EARLIER this month, the PTA issued a notice extending the June 30 deadline by another month for businesses and individuals to register virtual private networks. VPNs allow internet users to navigate the web securely and privately, and also access blocked content. They are also used by many businesses as an additional layer of encryption to protect sensitive data. VPN traffic falls under the PTA’s definition of ‘grey traffic’; thus, citing the Monitoring and Reconciliation of Telephony Traffic Regulations, 2010, it is now seeking to control its usage with the express purpose of stopping “losses to the national exchequer”.
However, digital rights experts argue that, viewed in tandem with other recent moves — such as the revelation in 2019 that Pakistan had acquired a web monitoring system from a controversial tech firm, or the attempt to introduce draconian social media rules earlier this year — the practice of registering VPNs will not only strip them of their purpose but also lead to tighter control and surveillance over Pakistani internet users. The fact that these actions are being undertaken with little transparency and oversight, as well as the broad powers conferred on the regulatory authority under the Prevention of Electronic Crimes Act, 2016, means that the likely outcome of such measures will only undermine civil liberties in this country further. The Constitution guarantees the fundamental right to privacy as ‘inviolable’, yet Pakistan’s current internet governance framework is skewed towards sweeping, unconstrained cyber surveillance of any and all citizens. The push for users to declare VPNs forces them into the Catch-22 situation of having to opt in to exercise their right to privacy by first opting out of it by registering their intent to do so. In reality, the need of the hour is a complete reappraisal of Pakistan’s internet governance laws to ensure their compliance with basic human rights. Far from ensuring greater security, surveillance without checks and balances puts everyone in this country, from the powerless to the powerful, at greater risk.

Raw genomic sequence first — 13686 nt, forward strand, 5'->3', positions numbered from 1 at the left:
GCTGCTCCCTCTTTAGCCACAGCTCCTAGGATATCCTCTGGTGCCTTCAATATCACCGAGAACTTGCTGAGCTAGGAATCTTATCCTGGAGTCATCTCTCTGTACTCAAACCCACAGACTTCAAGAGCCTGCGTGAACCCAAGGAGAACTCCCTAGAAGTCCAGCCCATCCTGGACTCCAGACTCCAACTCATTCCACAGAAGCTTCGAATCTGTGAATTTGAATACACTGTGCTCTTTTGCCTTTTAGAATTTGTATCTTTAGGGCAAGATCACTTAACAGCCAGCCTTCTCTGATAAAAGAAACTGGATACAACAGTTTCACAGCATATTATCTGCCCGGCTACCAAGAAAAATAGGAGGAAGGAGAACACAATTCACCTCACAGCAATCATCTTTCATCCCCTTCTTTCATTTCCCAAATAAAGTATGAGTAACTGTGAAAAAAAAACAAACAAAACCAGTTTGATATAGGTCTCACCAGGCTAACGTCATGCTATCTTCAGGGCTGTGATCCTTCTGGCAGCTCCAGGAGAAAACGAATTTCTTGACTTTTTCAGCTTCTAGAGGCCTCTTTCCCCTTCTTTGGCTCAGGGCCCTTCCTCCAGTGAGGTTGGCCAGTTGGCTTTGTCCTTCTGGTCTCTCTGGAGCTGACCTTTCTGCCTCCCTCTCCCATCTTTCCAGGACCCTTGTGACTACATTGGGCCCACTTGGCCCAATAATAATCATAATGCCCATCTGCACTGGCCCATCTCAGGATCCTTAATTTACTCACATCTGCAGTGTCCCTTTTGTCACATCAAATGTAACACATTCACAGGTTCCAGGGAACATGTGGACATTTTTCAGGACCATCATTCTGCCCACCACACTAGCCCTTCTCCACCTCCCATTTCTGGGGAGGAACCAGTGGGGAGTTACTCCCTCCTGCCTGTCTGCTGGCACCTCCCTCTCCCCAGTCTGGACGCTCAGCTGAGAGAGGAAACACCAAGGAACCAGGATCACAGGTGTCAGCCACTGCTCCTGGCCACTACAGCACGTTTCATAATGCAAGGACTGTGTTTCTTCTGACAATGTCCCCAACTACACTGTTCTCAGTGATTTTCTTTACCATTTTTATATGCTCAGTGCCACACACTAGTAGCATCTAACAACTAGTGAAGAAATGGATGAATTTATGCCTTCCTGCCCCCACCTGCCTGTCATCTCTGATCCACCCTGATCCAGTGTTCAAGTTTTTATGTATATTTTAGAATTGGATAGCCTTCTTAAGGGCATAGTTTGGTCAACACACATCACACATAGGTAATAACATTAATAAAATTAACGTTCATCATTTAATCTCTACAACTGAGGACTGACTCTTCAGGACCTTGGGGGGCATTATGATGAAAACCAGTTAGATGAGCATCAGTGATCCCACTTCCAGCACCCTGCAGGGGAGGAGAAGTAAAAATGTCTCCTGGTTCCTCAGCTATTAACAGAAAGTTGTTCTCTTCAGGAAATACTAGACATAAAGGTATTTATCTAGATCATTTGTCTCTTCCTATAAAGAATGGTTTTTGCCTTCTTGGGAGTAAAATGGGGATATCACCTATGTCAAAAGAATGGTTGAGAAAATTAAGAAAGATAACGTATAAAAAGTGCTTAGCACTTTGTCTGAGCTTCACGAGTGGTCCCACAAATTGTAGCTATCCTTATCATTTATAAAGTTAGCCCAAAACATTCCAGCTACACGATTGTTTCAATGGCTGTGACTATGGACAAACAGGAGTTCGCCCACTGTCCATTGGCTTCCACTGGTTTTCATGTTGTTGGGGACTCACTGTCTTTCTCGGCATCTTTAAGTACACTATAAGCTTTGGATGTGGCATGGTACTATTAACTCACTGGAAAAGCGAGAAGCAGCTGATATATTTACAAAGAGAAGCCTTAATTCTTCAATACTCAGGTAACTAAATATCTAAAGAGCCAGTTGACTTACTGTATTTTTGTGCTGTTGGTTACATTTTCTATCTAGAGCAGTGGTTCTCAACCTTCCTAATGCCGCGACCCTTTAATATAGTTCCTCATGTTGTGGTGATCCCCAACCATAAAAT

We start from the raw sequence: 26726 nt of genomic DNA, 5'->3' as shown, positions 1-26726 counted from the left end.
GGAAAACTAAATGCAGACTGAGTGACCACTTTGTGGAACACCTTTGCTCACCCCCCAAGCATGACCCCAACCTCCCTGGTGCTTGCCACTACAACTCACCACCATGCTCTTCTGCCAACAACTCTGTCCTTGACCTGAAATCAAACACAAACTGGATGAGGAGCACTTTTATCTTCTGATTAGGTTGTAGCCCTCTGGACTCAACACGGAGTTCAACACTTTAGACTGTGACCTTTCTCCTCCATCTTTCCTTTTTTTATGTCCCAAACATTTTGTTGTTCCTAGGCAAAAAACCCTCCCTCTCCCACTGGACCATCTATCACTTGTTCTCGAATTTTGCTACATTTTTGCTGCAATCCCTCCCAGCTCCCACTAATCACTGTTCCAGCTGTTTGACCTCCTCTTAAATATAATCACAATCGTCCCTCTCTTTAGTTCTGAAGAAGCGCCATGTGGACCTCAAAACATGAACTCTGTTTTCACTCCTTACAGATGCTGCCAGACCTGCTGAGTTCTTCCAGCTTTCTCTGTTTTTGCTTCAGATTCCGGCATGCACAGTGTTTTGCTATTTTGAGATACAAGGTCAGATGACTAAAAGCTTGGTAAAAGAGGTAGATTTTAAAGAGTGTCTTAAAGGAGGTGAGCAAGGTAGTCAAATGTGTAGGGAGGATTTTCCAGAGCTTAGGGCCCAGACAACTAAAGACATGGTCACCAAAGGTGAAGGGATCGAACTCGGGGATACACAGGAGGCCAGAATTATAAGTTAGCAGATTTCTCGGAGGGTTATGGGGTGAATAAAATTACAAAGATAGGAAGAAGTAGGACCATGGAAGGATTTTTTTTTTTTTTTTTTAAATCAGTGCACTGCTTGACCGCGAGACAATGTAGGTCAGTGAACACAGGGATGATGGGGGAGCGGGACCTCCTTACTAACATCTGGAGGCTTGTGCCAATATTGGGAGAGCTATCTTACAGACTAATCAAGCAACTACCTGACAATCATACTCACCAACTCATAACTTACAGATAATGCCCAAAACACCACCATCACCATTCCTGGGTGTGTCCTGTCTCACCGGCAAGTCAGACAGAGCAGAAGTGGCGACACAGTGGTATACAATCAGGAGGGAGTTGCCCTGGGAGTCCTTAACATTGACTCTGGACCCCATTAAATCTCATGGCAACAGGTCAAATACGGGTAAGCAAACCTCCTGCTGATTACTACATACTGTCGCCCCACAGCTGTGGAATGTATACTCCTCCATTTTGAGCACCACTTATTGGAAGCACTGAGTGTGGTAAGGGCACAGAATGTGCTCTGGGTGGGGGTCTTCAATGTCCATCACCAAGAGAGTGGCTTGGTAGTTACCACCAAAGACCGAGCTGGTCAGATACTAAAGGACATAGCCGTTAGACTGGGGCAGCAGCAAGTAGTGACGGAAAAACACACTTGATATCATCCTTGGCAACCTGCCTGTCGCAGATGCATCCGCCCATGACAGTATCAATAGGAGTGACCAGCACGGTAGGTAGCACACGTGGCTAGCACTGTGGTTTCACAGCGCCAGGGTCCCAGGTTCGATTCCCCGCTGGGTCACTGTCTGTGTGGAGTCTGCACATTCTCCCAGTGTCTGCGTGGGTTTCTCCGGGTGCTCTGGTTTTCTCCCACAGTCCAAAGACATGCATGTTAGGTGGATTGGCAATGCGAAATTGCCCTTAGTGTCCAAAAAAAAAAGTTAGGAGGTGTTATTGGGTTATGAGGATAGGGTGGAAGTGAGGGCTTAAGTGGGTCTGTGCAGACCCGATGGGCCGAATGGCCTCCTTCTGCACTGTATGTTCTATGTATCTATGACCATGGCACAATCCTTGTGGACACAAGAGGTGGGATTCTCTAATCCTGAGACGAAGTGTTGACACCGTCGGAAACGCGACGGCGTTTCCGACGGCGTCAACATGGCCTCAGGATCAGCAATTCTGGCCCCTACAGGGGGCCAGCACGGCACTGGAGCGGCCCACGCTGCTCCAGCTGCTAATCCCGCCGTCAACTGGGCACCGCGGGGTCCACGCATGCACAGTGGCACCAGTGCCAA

Published in Dawn, July 10th, 2020